Moisture Loss

Hi

Now that I've started selling buns (it's only to a handful of regular must-have-TP's bread-friends), I thought I'd post the weight of the buns with the prices. However, I find it's not that easy.

For the small buns of finished baked weight of 75g, over a few weeks' experience, I find that I need a pre-baked weight of 84g...which means a loss of 10% moisture.

Yesterday, I decided to offer mini loaves of finished weight 300g. I thought I'd do fine with a pre-baked weight of 314g. Nope. That baked off to 267g working out to 15% moisture loss. Wow. I guess it must be the bigger surface area of a larger bread.

How do you guys determine how much dough to divide for the finished weight you want? Is there a formula or is it through trial and error?

Thanks.


2 comments

Thanks, Boris. It never occurred to me to check for moisture loss till I started selling. Learning about bread stuff is certainly a lifelong education. Fun.


[quote="TeckPoh"]Hi

Now that I've started selling buns (it's only to a handful of regular must-have-TP's bread-friends), I thought I'd post the weight of the buns with the prices. However, I find it's not that easy.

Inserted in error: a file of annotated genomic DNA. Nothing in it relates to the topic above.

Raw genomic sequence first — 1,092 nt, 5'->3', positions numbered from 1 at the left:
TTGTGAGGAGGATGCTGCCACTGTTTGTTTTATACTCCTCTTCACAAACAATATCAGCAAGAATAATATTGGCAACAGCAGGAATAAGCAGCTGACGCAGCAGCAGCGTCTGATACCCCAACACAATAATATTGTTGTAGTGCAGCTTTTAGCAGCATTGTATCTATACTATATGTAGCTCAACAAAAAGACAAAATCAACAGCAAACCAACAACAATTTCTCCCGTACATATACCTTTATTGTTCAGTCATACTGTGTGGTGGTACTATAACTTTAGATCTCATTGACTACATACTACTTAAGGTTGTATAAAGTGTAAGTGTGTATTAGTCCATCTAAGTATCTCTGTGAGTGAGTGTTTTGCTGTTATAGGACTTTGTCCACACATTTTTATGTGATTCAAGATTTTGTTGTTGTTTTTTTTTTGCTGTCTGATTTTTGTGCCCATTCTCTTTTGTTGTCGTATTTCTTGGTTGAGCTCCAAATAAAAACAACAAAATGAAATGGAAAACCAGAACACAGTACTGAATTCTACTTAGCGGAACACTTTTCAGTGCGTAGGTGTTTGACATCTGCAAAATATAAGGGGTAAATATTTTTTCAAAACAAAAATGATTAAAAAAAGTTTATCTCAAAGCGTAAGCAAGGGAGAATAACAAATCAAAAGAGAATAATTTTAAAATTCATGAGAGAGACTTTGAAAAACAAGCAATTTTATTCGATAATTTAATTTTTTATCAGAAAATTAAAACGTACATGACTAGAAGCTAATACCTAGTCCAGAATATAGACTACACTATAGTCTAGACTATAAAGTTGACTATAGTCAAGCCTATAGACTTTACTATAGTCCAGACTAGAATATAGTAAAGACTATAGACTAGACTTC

For the small buns of finished baked weight of 75g, over a few weeks' experience, I find that I need a pre-baked weight of 84g...which means a loss of 10% moisture.

Yesterday, I decided to offer mini loaves of finished weight 300g. I thought I'd do fine with a pre-baked weight of 314g. Nope. That baked off to 267g working out to 15% moisture loss. Wow. I guess it must be the bigger surface area of a larger bread.

How do you guys determine how much dough to divide for the finished weight you want? Is there a formula or is it through trial and error?

Thanks.[/quote]

TP, depending on the type of bread you are making - longer fermentation produces greater losses approx 1.2%. The equipment you are using - scale accuracy etc, at home another 1-2%, ability of the oven as a store of heat, as domestic ovens are notorious for not producing 'solid' heat which means longer slower bake which will mean greater moisture loss. Perhaps you should calculate approx 12-17% loss in the oven. But you should also take the others into account too, especially if you start to make some volume.